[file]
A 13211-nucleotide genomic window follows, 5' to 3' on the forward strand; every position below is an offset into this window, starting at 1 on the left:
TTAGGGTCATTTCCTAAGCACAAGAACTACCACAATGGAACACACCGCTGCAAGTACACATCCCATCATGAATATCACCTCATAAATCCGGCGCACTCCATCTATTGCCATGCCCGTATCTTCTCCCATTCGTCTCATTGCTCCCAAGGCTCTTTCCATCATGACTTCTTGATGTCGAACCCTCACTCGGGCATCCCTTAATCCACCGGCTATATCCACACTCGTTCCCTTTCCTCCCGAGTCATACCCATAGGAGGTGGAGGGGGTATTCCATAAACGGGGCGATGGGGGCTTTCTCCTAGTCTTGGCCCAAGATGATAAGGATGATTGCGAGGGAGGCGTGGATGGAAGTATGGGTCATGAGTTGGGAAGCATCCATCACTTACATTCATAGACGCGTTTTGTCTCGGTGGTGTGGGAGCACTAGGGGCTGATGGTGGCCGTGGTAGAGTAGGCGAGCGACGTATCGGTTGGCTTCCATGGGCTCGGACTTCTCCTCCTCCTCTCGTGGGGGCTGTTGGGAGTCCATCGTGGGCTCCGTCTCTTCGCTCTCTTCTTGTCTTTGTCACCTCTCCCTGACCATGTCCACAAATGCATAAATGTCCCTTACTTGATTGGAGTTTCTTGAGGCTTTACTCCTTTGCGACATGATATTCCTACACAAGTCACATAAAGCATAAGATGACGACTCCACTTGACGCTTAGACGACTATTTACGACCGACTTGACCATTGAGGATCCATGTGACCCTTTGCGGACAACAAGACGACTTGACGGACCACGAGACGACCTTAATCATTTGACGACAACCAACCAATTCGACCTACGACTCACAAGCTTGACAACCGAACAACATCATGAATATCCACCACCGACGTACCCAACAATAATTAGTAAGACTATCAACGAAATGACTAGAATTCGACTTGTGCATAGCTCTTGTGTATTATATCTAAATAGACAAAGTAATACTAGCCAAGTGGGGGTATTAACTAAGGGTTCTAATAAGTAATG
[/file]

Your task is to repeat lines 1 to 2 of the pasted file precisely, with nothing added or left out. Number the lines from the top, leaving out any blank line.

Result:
A 13211-nucleotide genomic window follows, 5' to 3' on the forward strand; every position below is an offset into this window, starting at 1 on the left:
TTAGGGTCATTTCCTAAGCACAAGAACTACCACAATGGAACACACCGCTGCAAGTACACATCCCATCATGAATATCACCTCATAAATCCGGCGCACTCCATCTATTGCCATGCCCGTATCTTCTCCCATTCGTCTCATTGCTCCCAAGGCTCTTTCCATCATGACTTCTTGATGTCGAACCCTCACTCGGGCATCCCTTAATCCACCGGCTATATCCACACTCGTTCCCTTTCCTCCCGAGTCATACCCATAGGAGGTGGAGGGGGTATTCCATAAACGGGGCGATGGGGGCTTTCTCCTAGTCTTGGCCCAAGATGATAAGGATGATTGCGAGGGAGGCGTGGATGGAAGTATGGGTCATGAGTTGGGAAGCATCCATCACTTACATTCATAGACGCGTTTTGTCTCGGTGGTGTGGGAGCACTAGGGGCTGATGGTGGCCGTGGTAGAGTAGGCGAGCGACGTATCGGTTGGCTTCCATGGGCTCGGACTTCTCCTCCTCCTCTCGTGGGGGCTGTTGGGAGTCCATCGTGGGCTCCGTCTCTTCGCTCTCTTCTTGTCTTTGTCACCTCTCCCTGACCATGTCCACAAATGCATAAATGTCCCTTACTTGATTGGAGTTTCTTGAGGCTTTACTCCTTTGCGACATGATATTCCTACACAAGTCACATAAAGCATAAGATGACGACTCCACTTGACGCTTAGACGACTATTTACGACCGACTTGACCATTGAGGATCCATGTGACCCTTTGCGGACAACAAGACGACTTGACGGACCACGAGACGACCTTAATCATTTGACGACAACCAACCAATTCGACCTACGACTCACAAGCTTGACAACCGAACAACATCATGAATATCCACCACCGACGTACCCAACAATAATTAGTAAGACTATCAACGAAATGACTAGAATTCGACTTGTGCATAGCTCTTGTGTATTATATCTAAATAGACAAAGTAATACTAGCCAAGTGGGGGTATTAACTAAGGGTTCTAATAAGTAATG